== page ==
Interpretation of Infrared and Raman Spectra
24 through 27 June, 2019, Lille, France
September 30 through October 4, 2019, Philadelphia, Pennsylvania
Infrared spectroscopy is the most popular and cost effective technique for the structural elucidation of relatively simple organic molecules as well as many polymers. While comparison of the spectrum of an unknown sample with spectral libraries may sometimes identify the material correctly, this is not always the case. For example, the sample may often be a mixture or the authentic reference spectrum of the material is not contained in the available libraries. Even then the infrared spectrum of a material gives important information about the molecular structure of the compounds that are present in the sample. The ability to interpret infrared spectra and hence to identify the presence or absence of organic functional groups and their surrounding environment is vital to anyone using an infrared spectrometer. It is this need that this course addresses. Raman spectroscopy is an important complement to infrared spectroscopy, particularly with the advent of hand-held Raman spectrometers. Where appropriate, it will be shown how Raman spectra give structural information not readily accessible from the infrared.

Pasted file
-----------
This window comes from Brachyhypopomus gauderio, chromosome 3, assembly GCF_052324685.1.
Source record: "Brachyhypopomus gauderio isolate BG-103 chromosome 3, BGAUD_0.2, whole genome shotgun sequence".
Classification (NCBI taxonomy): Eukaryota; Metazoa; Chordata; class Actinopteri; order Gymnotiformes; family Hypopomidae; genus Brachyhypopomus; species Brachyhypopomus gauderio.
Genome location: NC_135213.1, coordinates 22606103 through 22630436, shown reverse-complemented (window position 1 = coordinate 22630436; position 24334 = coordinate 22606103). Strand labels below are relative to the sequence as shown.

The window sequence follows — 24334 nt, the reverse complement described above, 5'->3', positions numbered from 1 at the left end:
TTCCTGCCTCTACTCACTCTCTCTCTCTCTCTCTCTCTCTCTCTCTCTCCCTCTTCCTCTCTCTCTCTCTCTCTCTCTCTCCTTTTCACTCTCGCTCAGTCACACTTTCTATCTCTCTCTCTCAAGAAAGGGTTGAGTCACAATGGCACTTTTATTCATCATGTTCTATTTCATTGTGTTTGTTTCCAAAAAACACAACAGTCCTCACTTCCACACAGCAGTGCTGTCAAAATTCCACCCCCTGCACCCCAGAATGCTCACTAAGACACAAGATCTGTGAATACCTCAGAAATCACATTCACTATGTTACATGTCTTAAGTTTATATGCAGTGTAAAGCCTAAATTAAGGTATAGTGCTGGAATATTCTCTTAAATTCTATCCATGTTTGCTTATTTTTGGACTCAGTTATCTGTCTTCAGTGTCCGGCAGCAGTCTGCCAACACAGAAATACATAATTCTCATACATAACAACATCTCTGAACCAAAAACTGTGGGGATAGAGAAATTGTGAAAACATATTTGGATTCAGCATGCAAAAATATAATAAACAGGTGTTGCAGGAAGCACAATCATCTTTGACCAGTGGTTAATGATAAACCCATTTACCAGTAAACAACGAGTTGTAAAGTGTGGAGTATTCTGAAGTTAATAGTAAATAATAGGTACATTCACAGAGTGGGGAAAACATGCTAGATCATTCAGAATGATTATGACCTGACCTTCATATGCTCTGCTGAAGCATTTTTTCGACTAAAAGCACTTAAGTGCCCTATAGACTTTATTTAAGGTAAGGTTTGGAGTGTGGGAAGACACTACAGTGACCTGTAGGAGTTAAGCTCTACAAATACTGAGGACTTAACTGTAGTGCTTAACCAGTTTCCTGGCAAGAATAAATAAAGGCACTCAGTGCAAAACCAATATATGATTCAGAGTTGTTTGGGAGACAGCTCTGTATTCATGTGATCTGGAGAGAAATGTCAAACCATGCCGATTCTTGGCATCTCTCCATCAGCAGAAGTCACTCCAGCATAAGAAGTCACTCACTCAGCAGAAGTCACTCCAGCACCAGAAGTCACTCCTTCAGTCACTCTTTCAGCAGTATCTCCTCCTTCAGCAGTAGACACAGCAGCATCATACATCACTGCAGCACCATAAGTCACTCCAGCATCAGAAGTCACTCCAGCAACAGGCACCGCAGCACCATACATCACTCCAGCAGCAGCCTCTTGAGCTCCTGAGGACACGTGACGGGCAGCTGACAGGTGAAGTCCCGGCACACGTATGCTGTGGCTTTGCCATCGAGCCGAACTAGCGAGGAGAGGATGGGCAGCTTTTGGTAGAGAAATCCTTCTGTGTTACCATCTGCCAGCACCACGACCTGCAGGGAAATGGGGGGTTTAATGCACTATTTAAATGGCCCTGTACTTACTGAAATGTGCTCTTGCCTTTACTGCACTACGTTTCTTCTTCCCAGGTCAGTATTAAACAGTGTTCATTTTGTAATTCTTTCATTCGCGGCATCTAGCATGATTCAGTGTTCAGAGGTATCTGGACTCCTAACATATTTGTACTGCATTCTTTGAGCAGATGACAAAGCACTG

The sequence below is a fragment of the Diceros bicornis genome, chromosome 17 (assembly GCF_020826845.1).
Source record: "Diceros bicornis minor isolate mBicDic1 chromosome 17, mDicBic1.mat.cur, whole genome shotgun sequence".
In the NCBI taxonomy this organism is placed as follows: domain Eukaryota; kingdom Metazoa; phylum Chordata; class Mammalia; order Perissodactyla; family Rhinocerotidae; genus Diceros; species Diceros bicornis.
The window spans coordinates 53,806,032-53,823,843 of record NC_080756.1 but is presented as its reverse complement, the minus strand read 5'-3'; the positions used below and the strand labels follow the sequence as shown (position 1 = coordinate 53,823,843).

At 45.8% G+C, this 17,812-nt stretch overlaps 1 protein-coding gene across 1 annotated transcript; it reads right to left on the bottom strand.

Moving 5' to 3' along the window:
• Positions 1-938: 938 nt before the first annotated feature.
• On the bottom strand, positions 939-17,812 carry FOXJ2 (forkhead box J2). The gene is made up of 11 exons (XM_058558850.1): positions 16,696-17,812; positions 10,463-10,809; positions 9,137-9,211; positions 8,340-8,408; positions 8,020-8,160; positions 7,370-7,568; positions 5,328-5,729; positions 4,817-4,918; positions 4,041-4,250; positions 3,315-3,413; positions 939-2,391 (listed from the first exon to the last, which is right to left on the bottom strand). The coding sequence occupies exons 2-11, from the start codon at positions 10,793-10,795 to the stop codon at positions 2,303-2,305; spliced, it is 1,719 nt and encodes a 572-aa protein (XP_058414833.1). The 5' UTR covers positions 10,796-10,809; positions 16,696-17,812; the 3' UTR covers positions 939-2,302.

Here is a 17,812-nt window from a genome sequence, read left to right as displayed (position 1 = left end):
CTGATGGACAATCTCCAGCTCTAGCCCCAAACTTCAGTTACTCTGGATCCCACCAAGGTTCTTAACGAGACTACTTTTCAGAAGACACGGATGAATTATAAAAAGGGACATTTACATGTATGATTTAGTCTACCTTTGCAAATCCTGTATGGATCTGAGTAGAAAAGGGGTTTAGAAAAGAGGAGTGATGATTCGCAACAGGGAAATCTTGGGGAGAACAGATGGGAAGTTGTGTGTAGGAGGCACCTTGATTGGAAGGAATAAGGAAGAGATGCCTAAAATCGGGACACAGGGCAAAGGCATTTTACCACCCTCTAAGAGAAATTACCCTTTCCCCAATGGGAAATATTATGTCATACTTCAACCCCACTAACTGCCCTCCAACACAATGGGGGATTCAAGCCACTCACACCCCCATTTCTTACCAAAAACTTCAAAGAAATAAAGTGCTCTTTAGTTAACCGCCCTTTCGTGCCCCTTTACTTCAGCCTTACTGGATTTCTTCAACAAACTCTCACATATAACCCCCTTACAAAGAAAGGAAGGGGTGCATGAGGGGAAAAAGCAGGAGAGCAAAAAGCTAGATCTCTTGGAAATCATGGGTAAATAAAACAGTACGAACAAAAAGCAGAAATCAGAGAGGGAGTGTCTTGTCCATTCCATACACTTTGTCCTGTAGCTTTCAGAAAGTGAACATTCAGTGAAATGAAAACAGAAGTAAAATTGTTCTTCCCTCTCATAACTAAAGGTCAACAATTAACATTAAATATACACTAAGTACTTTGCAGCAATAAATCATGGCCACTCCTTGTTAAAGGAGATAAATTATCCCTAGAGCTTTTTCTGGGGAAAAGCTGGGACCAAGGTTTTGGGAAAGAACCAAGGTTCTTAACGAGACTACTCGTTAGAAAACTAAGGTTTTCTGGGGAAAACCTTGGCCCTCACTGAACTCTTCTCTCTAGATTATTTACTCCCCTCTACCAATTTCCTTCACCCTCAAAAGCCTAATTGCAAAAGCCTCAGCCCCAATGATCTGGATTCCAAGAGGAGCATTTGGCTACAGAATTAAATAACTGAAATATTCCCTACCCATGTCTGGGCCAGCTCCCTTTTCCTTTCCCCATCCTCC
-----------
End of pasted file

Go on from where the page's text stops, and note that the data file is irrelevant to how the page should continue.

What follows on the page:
Following an introductory discussion of the theory of infrared and Raman spectroscopy, a set of four lectures focuses on spectral data associated with the hydrocarbon platform supporting the various functional groups. Next follows a set of three lectures centered on a variety of functional groups including OH, NH, C-O, C-N and other polar groups. Special emphasis is placed on C=O systems because the infrared spectrum is particularly sensitive to the molecular structure supporting the frequently encountered carbonyl group.
The complete set of lectures is designed to introduce the participant to the strategies involved in the efficient interpretation of the spectrum of an unknown compound. Coupled to the lecture program is a set of exercises that has proven particularly successful in the development of the necessary skills to handle routine investigations. A separate lecture concerns purely inorganic materials. The week closes with two lectures that cover a variety of standard sample handling procedures. One of these lectures is devoted to methods that deal with samples that contain mixtures of materials.
In this course, no previous experience with infrared theory or technology is required, but some background in organic chemistry and its associated terminology is assumed and is essential.